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How many books I’ve sold so far


Some struggles are worse than others.

Warning:  I’m going to do something that is frowned upon in the publishing industry.  I’m going to share actual sales numbers with you.  I’m doing this because I know a lot of folks that will find this blog are struggling indie authors like me.  They should know that they are not alone.  It is tough to make a decent living in this business, and I’m hoping by pulling back the veil they will get a sense of what to expect when indie publishing.  Here’s what to keep in my mind as you read the rest of this post.

  1. No one knows who C. Hoyt Caldwell is.  In this online era, personal brand rules the day when it comes to book sales.  Konrath, Scalzi, and Doctorow are talented writers, but their writing would go largely unnoticed if they weren’t personal brands.  They make selling books look easy.  It’s not.  I am not Konrath.  I am not Scalzi.  I am not Doctorow.  I am you.  My experience at this point in my journey will/does closely resemble yours.
  2. I am an indie author.  Those three authors I mentioned above come from the traditional publishing world.  Konrath is currently comfortably ensconced in the indie world, and I think Doctorow paid us a brief visit, but to my knowledge, Scalzi is Tor’s wunderkind. Always has been.  Always will be.  Indie means I’m doing this shit on my own without a large fan base.  If I sound jealous, it’s because I am.  I don’t begrudge them their current positions.  On the contrary, I look up to them for what they’ve accomplished.  I just covet what they have.
  3. The odds are not in your favor.  You are going to fail and feel awful about yourself repeatedly throughout your indie publishing career.  If it was easy, those various bestsellers lists would be packed with authors like me counting our money and shopping for our own private writing cottages.  The good news is the disappointment that is ahead of you won’t kill you.  Your book will be forever available for sale in virtual space… well until virtual space collapses in on itself and destroys the known universe.  You’ll still have plenty of time to make it a success.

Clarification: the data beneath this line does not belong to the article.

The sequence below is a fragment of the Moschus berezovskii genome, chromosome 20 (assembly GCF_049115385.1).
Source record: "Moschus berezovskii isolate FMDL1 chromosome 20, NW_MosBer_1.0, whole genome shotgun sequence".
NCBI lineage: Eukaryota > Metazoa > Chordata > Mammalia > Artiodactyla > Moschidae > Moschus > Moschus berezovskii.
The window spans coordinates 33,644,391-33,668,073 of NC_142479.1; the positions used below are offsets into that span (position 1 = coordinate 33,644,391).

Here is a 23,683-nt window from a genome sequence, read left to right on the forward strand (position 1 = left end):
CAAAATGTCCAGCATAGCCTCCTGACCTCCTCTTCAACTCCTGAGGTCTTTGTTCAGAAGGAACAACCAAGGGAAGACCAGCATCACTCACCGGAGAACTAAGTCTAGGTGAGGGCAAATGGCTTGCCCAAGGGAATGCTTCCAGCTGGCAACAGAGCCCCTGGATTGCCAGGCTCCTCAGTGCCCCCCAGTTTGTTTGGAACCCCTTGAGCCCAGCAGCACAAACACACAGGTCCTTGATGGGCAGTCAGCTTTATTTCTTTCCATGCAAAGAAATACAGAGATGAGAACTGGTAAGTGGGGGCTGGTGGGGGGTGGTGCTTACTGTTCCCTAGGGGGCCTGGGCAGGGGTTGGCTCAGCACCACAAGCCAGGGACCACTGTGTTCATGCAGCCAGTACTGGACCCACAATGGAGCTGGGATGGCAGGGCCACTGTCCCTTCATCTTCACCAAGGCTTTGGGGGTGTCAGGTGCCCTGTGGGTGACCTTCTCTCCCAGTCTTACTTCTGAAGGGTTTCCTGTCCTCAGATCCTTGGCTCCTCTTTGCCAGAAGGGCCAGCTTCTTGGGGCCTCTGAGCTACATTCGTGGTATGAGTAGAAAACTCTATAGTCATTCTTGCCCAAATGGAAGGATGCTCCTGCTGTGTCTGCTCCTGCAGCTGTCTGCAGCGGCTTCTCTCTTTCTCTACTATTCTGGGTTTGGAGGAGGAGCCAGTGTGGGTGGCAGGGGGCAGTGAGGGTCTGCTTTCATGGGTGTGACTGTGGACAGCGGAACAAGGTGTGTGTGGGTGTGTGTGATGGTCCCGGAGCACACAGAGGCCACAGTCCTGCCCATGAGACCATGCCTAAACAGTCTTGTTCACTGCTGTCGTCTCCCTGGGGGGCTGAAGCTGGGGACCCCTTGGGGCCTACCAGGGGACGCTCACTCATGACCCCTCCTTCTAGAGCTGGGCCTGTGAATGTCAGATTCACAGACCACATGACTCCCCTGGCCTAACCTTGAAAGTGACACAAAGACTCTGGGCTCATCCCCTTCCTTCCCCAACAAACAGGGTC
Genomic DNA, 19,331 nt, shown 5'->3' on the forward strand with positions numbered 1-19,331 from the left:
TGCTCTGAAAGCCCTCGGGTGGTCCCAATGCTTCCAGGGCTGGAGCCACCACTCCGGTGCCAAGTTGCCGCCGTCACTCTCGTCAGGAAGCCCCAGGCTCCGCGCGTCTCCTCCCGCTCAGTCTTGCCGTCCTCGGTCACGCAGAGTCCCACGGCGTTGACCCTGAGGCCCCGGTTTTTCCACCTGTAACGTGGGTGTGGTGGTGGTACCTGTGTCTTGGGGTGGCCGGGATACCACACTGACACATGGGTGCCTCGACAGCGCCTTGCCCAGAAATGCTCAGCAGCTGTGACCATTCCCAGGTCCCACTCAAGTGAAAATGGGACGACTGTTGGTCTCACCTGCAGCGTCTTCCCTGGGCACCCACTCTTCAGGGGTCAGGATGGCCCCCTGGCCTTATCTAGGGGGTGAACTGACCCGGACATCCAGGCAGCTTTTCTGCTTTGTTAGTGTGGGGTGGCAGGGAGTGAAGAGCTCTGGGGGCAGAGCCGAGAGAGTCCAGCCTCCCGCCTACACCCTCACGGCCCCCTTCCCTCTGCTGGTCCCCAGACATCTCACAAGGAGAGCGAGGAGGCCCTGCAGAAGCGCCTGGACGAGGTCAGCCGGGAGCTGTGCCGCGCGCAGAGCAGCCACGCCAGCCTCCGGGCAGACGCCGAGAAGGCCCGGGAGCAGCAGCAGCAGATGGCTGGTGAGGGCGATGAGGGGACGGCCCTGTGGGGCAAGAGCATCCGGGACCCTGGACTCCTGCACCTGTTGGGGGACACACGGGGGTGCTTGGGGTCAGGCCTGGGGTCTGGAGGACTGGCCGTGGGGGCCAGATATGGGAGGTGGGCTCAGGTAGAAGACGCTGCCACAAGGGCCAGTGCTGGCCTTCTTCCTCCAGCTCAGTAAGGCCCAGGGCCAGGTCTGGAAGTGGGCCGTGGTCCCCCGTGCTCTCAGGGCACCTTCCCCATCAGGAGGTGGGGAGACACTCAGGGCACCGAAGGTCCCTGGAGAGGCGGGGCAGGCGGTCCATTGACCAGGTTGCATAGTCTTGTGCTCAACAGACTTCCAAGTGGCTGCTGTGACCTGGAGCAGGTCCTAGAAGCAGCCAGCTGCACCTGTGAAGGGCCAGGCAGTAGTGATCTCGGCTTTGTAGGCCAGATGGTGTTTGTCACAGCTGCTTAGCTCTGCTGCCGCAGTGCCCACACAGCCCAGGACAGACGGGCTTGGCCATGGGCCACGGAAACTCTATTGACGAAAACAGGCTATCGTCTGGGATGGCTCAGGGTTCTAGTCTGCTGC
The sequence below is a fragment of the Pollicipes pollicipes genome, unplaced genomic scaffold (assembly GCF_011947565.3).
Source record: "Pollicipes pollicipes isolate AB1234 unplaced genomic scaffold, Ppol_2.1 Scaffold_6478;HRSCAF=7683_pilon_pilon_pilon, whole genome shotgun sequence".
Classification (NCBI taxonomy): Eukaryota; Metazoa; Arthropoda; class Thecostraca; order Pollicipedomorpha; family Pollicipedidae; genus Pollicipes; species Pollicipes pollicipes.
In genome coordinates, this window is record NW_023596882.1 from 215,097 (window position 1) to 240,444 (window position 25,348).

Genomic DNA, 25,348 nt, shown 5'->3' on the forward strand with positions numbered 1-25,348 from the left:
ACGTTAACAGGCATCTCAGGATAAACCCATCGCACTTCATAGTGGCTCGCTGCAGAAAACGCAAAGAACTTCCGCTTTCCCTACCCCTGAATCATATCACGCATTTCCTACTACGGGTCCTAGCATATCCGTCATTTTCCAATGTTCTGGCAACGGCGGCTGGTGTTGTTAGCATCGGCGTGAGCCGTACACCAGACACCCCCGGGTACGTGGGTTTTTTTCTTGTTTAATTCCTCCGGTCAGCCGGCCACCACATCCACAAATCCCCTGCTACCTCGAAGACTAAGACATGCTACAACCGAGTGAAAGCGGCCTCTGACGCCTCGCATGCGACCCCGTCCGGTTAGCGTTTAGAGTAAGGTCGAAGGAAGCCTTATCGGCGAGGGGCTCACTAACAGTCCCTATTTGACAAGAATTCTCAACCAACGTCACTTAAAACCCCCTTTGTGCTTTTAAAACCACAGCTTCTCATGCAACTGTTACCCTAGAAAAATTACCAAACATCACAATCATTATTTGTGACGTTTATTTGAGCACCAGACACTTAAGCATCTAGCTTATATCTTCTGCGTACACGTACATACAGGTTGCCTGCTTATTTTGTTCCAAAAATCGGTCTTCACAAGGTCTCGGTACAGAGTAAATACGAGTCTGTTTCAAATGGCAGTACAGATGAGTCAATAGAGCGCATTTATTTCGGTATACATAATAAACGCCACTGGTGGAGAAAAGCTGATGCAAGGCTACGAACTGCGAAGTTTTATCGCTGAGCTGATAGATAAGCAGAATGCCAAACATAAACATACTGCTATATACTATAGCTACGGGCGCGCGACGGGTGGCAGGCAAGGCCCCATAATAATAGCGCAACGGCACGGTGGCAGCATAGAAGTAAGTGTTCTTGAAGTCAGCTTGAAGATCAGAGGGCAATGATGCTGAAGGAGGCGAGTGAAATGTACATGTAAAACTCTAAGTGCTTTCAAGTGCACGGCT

4. Your book is better than mine.  Every author’s book is better than every other author’s book.   It doesn’t matter.  The chances your book will climb to the top of the sales charts without you relentlessly marketing it are the same as you winning an Oscar just for visiting IMDB.  Okay, maybe it’s not that impossible, but it might as well be.
  5. Your readers are your ticket to a lot of sales.  The more you have the more you’ll get.  Treat them like they are responsible for your success because they are.  The happier they are with you the more they multiply.  I don’t know if they divide and grow like zygotes or they have some special bar where they hook up and create more readers over drinks and empty promises, but the fact is they show up in droves when you show up for them.  Don’t ignore them.  Engage them.
  6. How do you market?  I have no friggin’ idea.  That’s why I’m here trying to figure it out.  You’re welcome to learn from my mistakes and victories, or better yet, if you know what the hell you’re doing, tell me. 


And, here’s the reason I decided to write this blog today. I got a message from someone yesterday congratulating me on the sales success of Bad Way Out, and I giggled because I thought they were joking.  They weren’t.  They were quiet sincere.  They based their comment on my current Amazon Kindle ranking.  It’s somewhere in the 6,000 range.  That doesn’t sound great on the surface, but when you consider there are millions of books available to buy via Kindle, it’s actually not too shabby for a guy like me.

It is, however, not good enough.  Since the two day giveaway ended on April 8, a total of 60 books have been purchased on the Kindle store.  Ten have been borrowed through Amazon Prime.   That’s 70 books for which I will receive some kind of payment.  With a $1.99 purchase price, I’m not going to be starting a retirement fund with my sales so far. 

I’ve been doing some poking around.  A lot of indie authors aren’t doing even that well.  That’s why I got the congratulatory email.  The best I can figure, if you want to make this a fulltime gig, you have to have a book that ranks in the mid to low three figures consistently.  If you want to buy that writing cottage, it’s top ten or bust for many, many weeks.

As the days and weeks pass, I’ll post more sales figures.  I’ll do so until it gets so low I get depressed or it gets so high there’s a chance my relatives will read about it and want to borrow money from me. 

BTW – Don’t mistake this post as me complaining.  I’m very grateful for the sales and reviews I’ve received so far.  I’m not just going to pretend that struggling isn’t tough.  It is.  But, hell struggling to make it as an author is nothing compared to the other struggles out there in this sometimes too cruel world.  I’m lucky as hell and happy for it. 


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